Solidarity is often equated with socialism, though only the U.K. has nationalized health care. The others have built their systems around privately owned insurance companies, doctors in private practice and hospitals that are in large part owned by religious or other private institutions.

    You can compare the differences by looking at the set of interactive charts on this Web site and decide for yourself whether universal care is where our country should be headed.

    One thing that emerges from our reporting is that Americans are paying more for health care than Europeans, and getting less overall.

    Greenflag comment ,

    And the above is from Americans who have done the research and looked at the numbers !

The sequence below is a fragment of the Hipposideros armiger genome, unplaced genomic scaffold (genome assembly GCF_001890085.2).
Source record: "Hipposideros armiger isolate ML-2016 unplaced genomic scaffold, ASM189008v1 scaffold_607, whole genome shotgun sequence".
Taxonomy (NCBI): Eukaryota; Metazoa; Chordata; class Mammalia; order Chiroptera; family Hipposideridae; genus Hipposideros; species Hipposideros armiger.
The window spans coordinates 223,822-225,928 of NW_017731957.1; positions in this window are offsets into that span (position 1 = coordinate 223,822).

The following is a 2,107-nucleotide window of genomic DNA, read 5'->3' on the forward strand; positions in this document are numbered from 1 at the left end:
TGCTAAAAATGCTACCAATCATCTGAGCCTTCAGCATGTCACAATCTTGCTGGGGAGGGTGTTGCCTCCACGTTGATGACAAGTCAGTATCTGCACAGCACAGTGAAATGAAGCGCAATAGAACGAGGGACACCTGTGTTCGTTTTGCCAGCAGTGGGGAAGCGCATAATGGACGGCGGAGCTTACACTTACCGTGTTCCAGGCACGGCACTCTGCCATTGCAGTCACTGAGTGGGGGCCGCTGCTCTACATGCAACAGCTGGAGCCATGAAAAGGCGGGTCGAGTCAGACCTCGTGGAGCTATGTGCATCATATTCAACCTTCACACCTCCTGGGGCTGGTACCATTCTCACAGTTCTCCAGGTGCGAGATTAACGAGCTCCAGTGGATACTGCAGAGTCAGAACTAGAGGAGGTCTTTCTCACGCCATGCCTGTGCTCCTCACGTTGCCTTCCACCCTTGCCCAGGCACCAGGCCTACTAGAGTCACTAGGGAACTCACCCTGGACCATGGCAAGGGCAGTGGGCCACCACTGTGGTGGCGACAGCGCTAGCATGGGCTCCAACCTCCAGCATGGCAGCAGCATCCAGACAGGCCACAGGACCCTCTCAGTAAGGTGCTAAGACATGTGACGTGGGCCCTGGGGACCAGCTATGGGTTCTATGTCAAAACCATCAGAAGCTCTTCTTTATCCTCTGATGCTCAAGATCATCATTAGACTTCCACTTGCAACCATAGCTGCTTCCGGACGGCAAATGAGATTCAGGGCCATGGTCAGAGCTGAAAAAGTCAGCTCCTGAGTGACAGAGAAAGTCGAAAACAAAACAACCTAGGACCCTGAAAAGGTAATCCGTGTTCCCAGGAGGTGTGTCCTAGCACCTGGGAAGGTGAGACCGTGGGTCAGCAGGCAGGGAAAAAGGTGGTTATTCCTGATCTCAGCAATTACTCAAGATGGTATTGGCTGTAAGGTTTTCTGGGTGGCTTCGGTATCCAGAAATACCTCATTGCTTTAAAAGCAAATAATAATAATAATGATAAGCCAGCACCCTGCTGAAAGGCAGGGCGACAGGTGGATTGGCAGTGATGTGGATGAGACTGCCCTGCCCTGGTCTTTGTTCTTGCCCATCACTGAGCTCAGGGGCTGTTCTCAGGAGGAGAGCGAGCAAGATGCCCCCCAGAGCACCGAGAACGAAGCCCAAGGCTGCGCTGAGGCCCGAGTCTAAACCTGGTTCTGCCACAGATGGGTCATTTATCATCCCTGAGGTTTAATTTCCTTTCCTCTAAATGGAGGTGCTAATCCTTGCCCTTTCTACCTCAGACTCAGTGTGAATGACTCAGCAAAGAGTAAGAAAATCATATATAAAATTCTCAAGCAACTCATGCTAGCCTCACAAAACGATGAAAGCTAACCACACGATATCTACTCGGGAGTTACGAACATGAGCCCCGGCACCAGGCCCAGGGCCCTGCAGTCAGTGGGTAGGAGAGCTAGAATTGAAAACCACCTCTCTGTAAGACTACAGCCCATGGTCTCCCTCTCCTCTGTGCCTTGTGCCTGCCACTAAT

• Greenflag

    Harry Flash

    ‘When you were in the US did you ever see any evidence of the societal collapse that you would have us believe is endemic? ‘

    Who said anything about societal collapse ?
    What the USA is going through now is not just another ‘cycle ‘ in the long running boom bust series . It’s more serious than that .

    ‘Have you seen nothing similar here in Europe?’

    Not strictly comparable dspite the downturn in the housing market and the credit crunch . The difference between the two is the USA role in the world economy and the part played by the dollar in the pricing of oil -also the now apparent transfer of control of 80% of the worlds available oil reserves to ‘nationally ‘ owned corporations across the world and away from the Seven Sisters . This is affecting and will in future have an even greater impact on the USA’s ability to pursue it foreign policy objectives.